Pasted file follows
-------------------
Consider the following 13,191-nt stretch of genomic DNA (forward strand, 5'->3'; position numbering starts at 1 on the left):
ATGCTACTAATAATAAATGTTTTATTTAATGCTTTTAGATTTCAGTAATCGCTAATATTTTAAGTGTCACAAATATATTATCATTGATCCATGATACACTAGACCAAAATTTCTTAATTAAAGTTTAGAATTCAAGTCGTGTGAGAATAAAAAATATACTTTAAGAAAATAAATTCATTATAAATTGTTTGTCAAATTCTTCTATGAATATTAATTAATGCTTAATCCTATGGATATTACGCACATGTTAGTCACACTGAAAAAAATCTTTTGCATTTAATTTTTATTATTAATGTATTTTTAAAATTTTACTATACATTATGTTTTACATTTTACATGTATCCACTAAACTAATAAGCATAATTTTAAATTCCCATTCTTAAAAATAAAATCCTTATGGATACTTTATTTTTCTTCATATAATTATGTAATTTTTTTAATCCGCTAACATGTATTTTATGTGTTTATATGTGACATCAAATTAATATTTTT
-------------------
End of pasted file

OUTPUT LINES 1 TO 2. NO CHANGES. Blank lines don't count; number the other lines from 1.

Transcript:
Consider the following 13,191-nt stretch of genomic DNA (forward strand, 5'->3'; position numbering starts at 1 on the left):
ATGCTACTAATAATAAATGTTTTATTTAATGCTTTTAGATTTCAGTAATCGCTAATATTTTAAGTGTCACAAATATATTATCATTGATCCATGATACACTAGACCAAAATTTCTTAATTAAAGTTTAGAATTCAAGTCGTGTGAGAATAAAAAATATACTTTAAGAAAATAAATTCATTATAAATTGTTTGTCAAATTCTTCTATGAATATTAATTAATGCTTAATCCTATGGATATTACGCACATGTTAGTCACACTGAAAAAAATCTTTTGCATTTAATTTTTATTATTAATGTATTTTTAAAATTTTACTATACATTATGTTTTACATTTTACATGTATCCACTAAACTAATAAGCATAATTTTAAATTCCCATTCTTAAAAATAAAATCCTTATGGATACTTTATTTTTCTTCATATAATTATGTAATTTTTTTAATCCGCTAACATGTATTTTATGTGTTTATATGTGACATCAAATTAATATTTTT